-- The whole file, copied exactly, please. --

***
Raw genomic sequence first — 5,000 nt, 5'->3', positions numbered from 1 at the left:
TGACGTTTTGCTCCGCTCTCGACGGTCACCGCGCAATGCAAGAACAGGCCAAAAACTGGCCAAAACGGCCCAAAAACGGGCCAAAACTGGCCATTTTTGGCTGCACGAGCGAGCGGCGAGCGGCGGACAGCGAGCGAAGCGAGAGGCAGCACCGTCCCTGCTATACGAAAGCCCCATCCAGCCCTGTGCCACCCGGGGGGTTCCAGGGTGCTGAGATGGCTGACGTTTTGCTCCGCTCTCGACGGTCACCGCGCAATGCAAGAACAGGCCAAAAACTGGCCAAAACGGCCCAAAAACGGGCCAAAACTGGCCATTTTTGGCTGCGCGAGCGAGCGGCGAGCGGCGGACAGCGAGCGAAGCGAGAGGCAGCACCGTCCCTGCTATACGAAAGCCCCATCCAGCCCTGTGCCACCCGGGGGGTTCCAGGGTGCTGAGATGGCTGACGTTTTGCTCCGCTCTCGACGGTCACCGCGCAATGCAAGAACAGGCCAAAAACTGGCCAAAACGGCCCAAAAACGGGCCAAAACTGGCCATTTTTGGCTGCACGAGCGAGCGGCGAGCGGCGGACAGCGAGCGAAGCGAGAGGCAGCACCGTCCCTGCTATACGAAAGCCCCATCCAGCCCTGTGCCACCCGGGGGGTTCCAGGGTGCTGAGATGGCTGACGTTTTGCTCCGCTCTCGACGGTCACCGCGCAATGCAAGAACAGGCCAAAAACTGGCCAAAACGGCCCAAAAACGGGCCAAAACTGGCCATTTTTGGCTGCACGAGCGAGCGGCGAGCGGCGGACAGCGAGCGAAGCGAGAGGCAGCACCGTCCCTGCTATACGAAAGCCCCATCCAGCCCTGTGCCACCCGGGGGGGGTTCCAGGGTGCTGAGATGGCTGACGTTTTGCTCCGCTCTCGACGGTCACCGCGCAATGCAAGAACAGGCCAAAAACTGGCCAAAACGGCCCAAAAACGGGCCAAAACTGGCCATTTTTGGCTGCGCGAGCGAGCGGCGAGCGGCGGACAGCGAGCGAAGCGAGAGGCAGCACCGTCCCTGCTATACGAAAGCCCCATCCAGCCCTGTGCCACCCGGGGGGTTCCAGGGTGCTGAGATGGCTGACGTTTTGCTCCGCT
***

Raw genomic sequence first — 5,000 nt, 5'->3', positions numbered from 1 at the left:
TGACGTTTTGCTCCGCTCTCGACGGTCACCGCGCAATGCAAGAACAGGCCAAAAACTGGCCAAAACGGCCCAAAAACGGGCCAAAACTGGCCATTTTTGGCTGCACGAGCGAGCGGCGAGCGGCGGACAGCGAGCGAAGCGAGAGGCAGCACCGTCCCTGCTATACGAAAGCCCCATCCAGCCCTGTGCCACCCGGGGGGTTCCAGGGTGCTGAGATGGCTGACGTTTTGCTCCGCTCTCGACGGTCACCGCGCAATGCAAGAACAGGCCAAAAACTGGCCAAAACGGCCCAAAAACGGGCCAAAACTGGCCATTTTTGGCTGCGCGAGCGAGCGGCGAGCGGCGGACAGCGAGCGAAGCGAGAGGCAGCACCGTCCCTGCTATACGAAAGCCCCATCCAGCCCTGTGCCACCCGGGGGGTTCCAGGGTGCTGAGATGGCTGACGTTTTGCTCCGCTCTCGACGGTCACCGCGCAATGCAAGAACAGGCCAAAAACTGGCCAAAACGGCCCAAAAACGGGCCAAAACTGGCCATTTTTGGCTGCACGAGCGAGCGGCGAGCGGCGGACAGCGAGCGAAGCGAGAGGCAGCACCGTCCCTGCTATACGAAAGCCCCATCCAGCCCTGTGCCACCCGGGGGGTTCCAGGGTGCTGAGATGGCTGACGTTTTGCTCCGCTCTCGACGGTCACCGCGCAATGCAAGAACAGGCCAAAAACTGGCCAAAACGGCCCAAAAACGGGCCAAAACTGGCCATTTTTGGCTGCACGAGCGAGCGGCGAGCGGCGGACAGCGAGCGAAGCGAGAGGCAGCACCGTCCCTGCTATACGAAAGCCCCATCCAGCCCTGTGCCACCCGGGGGGGGTTCCAGGGTGCTGAGATGGCTGACGTTTTGCTCCGCTCTCGACGGTCACCGCGCAATGCAAGAACAGGCCAAAAACTGGCCAAAACGGCCCAAAAACGGGCCAAAACTGGCCATTTTTGGCTGCGCGAGCGAGCGGCGAGCGGCGGACAGCGAGCGAAGCGAGAGGCAGCACCGTCCCTGCTATACGAAAGCCCCATCCAGCCCTGTGCCACCCGGGGGGTTCCAGGGTGCTGAGATGGCTGACGTTTTGCTCCGCT